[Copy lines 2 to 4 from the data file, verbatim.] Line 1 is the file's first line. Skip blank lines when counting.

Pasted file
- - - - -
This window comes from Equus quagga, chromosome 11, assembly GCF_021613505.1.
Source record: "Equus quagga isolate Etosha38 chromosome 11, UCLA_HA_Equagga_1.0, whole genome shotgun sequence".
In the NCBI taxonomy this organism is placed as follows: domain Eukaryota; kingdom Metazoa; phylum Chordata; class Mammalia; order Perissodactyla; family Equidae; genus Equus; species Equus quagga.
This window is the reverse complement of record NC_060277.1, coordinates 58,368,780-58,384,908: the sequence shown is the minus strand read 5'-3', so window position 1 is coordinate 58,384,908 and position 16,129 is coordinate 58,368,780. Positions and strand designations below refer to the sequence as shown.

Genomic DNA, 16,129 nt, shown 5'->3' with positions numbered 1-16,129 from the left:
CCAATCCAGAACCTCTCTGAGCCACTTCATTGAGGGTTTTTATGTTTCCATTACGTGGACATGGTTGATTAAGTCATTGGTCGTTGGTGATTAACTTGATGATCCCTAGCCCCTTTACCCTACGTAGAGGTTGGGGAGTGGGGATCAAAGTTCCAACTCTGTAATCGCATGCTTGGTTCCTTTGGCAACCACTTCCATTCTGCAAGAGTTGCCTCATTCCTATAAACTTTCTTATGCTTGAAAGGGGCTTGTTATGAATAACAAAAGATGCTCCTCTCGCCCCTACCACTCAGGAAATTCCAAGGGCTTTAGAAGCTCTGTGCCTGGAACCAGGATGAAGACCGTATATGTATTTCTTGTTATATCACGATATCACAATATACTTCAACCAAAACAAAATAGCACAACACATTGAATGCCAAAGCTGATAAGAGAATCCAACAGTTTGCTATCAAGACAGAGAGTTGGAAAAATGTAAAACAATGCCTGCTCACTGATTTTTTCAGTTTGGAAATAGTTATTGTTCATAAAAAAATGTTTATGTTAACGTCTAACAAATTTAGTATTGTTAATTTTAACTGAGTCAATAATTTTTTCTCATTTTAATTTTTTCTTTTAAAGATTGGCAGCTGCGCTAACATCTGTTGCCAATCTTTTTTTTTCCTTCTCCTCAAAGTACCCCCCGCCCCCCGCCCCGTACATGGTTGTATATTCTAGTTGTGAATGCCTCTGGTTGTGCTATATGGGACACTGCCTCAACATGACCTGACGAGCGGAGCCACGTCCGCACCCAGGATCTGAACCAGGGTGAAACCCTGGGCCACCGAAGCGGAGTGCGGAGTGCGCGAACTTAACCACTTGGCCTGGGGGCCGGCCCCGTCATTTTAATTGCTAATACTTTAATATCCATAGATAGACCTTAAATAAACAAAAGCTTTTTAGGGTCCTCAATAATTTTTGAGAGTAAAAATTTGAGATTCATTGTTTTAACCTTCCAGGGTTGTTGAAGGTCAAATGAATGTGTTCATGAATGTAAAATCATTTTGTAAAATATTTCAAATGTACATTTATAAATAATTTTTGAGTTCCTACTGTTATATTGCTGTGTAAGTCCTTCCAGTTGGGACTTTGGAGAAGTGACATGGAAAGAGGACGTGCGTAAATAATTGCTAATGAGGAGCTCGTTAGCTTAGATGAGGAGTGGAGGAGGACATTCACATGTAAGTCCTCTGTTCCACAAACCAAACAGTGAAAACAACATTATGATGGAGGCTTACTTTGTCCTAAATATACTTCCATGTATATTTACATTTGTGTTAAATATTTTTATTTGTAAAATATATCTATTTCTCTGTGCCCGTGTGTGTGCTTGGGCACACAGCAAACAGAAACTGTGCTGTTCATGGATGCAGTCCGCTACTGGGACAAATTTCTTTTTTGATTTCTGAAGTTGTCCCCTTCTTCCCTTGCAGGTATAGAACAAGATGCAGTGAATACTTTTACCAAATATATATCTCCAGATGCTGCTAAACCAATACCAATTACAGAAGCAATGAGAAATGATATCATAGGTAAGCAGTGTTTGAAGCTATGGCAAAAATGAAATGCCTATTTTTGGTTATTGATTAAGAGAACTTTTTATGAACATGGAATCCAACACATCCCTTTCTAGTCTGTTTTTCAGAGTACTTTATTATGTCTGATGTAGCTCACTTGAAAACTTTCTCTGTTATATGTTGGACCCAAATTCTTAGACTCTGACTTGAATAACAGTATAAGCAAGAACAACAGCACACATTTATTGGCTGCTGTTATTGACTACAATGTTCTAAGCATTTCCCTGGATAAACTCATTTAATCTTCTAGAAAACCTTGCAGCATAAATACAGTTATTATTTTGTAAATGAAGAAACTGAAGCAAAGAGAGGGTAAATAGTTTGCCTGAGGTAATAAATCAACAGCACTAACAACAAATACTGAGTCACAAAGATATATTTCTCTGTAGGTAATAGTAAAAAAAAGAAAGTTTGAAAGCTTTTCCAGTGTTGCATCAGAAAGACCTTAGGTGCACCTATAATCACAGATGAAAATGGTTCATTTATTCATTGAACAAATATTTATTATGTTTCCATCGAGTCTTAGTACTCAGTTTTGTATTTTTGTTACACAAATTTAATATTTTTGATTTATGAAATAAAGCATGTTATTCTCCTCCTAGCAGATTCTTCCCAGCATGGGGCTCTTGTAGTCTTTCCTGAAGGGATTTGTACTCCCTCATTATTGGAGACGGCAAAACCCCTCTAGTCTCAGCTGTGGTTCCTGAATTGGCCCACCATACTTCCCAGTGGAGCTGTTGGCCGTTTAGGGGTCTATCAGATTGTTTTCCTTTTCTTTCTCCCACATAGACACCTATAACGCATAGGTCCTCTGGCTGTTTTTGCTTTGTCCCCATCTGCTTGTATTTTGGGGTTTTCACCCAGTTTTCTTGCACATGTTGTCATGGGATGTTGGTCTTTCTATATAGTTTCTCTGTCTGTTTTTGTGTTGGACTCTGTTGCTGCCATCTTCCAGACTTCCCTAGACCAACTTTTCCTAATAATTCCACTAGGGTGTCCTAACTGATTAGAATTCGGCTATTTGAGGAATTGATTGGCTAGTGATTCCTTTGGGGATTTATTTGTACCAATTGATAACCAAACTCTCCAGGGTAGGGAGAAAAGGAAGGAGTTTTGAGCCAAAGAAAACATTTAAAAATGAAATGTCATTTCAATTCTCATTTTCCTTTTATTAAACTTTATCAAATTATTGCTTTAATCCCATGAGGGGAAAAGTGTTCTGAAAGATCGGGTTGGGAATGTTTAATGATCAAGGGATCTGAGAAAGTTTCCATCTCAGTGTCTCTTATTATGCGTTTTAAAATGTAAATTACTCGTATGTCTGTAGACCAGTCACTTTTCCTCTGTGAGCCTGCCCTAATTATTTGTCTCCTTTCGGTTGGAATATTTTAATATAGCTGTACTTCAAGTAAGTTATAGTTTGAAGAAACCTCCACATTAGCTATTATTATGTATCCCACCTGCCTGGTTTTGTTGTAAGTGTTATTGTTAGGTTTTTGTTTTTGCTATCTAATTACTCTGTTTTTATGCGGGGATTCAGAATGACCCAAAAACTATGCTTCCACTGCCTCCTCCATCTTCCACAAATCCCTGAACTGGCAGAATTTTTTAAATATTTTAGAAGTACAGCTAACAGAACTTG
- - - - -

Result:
Source record: "Equus quagga isolate Etosha38 chromosome 11, UCLA_HA_Equagga_1.0, whole genome shotgun sequence".
In the NCBI taxonomy this organism is placed as follows: domain Eukaryota; kingdom Metazoa; phylum Chordata; class Mammalia; order Perissodactyla; family Equidae; genus Equus; species Equus quagga.
This window is the reverse complement of record NC_060277.1, coordinates 58,368,780-58,384,908: the sequence shown is the minus strand read 5'-3', so window position 1 is coordinate 58,384,908 and position 16,129 is coordinate 58,368,780. Positions and strand designations below refer to the sequence as shown.